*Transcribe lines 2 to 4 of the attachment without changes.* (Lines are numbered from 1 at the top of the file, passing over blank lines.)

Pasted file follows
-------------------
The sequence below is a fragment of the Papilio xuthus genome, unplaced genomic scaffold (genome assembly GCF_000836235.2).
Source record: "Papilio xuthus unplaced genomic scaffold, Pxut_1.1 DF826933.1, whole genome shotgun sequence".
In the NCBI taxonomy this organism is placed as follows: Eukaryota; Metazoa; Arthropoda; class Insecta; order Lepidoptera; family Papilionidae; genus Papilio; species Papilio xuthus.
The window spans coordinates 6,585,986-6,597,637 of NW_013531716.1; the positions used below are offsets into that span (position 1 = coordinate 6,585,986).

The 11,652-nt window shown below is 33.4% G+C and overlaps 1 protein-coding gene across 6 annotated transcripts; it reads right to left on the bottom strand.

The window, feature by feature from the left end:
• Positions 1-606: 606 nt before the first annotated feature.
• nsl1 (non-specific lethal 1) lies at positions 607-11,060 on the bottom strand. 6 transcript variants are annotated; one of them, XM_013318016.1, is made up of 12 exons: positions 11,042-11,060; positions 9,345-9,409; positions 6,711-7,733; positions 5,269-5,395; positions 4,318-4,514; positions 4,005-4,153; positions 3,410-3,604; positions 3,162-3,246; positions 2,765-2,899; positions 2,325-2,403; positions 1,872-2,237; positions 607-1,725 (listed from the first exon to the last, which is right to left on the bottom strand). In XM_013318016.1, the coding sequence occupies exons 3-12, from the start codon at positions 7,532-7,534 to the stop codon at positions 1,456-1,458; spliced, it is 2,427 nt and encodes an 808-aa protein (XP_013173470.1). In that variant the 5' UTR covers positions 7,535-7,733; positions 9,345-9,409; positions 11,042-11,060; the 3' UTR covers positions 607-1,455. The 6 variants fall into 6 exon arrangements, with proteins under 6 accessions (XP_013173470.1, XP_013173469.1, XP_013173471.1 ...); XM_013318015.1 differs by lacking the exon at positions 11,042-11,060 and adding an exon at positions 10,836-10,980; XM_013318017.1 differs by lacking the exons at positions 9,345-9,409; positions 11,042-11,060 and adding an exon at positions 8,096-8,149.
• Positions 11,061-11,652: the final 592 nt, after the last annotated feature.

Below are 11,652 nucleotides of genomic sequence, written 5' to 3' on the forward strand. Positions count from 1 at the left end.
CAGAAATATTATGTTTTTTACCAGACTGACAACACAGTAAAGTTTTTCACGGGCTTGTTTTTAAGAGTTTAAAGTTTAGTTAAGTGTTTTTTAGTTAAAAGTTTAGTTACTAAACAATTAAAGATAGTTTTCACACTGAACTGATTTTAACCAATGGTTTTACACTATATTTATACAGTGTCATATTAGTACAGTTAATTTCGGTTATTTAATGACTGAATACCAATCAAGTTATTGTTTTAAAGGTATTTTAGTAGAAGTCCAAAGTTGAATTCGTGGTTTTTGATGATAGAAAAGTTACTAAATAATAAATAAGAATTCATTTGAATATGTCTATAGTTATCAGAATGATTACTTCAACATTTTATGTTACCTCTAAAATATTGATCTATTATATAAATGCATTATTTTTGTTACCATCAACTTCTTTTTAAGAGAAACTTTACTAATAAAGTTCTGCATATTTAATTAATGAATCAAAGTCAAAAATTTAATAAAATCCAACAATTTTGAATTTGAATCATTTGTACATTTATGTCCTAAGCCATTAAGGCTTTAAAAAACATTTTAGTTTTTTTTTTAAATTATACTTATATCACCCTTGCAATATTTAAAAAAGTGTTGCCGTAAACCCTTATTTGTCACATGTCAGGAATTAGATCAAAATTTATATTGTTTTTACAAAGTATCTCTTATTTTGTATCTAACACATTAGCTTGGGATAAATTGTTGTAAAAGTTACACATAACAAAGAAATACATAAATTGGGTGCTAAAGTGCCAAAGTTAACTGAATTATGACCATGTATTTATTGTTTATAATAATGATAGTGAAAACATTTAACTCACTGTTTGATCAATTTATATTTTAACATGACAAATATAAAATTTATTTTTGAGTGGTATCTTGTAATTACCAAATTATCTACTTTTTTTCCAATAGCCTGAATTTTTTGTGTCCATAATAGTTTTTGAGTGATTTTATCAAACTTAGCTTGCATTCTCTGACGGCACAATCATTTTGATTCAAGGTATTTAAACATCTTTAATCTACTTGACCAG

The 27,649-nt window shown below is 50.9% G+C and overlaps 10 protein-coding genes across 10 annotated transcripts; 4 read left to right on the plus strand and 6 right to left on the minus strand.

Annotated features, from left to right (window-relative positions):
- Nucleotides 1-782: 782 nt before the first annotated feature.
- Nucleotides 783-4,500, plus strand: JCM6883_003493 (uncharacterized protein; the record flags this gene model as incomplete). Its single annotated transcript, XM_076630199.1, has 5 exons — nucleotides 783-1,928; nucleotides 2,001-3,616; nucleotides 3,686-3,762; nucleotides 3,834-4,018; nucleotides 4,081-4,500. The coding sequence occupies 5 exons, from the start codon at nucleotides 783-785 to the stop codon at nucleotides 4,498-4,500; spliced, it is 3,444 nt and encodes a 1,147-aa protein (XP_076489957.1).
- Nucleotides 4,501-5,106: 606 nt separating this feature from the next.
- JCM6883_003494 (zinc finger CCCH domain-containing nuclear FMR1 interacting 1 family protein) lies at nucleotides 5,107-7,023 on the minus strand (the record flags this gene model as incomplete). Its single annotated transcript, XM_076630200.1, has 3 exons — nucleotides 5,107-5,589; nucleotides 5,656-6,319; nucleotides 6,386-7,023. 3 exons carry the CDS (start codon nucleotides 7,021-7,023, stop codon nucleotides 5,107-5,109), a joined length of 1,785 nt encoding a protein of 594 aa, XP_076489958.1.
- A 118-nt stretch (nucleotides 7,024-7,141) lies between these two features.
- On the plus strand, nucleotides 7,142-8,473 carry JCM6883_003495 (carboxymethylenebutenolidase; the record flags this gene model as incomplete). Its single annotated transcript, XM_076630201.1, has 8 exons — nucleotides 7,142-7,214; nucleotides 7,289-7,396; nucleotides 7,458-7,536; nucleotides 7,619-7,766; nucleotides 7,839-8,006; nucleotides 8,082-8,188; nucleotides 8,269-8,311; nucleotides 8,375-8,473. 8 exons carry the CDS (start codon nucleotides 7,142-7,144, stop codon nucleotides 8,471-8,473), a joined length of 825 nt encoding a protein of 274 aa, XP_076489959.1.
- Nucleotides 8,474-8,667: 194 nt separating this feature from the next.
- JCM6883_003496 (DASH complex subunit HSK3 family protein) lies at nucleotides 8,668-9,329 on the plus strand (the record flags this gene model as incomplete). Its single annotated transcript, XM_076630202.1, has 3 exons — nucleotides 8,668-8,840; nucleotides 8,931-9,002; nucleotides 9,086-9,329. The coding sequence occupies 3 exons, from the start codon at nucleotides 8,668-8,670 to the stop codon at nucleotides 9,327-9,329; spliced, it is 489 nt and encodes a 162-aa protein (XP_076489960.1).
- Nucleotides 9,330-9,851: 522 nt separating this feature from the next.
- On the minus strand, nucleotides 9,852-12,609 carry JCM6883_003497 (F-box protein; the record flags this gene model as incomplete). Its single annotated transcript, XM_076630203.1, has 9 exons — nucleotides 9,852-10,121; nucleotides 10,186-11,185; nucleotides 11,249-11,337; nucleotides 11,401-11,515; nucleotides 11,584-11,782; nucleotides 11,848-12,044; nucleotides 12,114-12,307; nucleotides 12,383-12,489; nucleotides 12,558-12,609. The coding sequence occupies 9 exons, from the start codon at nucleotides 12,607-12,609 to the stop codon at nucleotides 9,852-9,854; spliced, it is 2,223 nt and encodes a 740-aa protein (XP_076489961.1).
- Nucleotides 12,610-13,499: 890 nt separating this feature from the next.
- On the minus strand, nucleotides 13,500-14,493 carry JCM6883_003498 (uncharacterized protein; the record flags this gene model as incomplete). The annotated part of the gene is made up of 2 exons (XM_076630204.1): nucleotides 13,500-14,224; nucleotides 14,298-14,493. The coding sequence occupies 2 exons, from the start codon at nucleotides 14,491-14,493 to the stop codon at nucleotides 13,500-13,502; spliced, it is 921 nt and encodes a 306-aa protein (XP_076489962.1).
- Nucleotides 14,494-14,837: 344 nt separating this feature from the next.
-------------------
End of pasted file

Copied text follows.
Source record: "Papilio xuthus unplaced genomic scaffold, Pxut_1.1 DF826933.1, whole genome shotgun sequence".
In the NCBI taxonomy this organism is placed as follows: Eukaryota; Metazoa; Arthropoda; class Insecta; order Lepidoptera; family Papilionidae; genus Papilio; species Papilio xuthus.
The window spans coordinates 6,585,986-6,597,637 of NW_013531716.1; the positions used below are offsets into that span (position 1 = coordinate 6,585,986).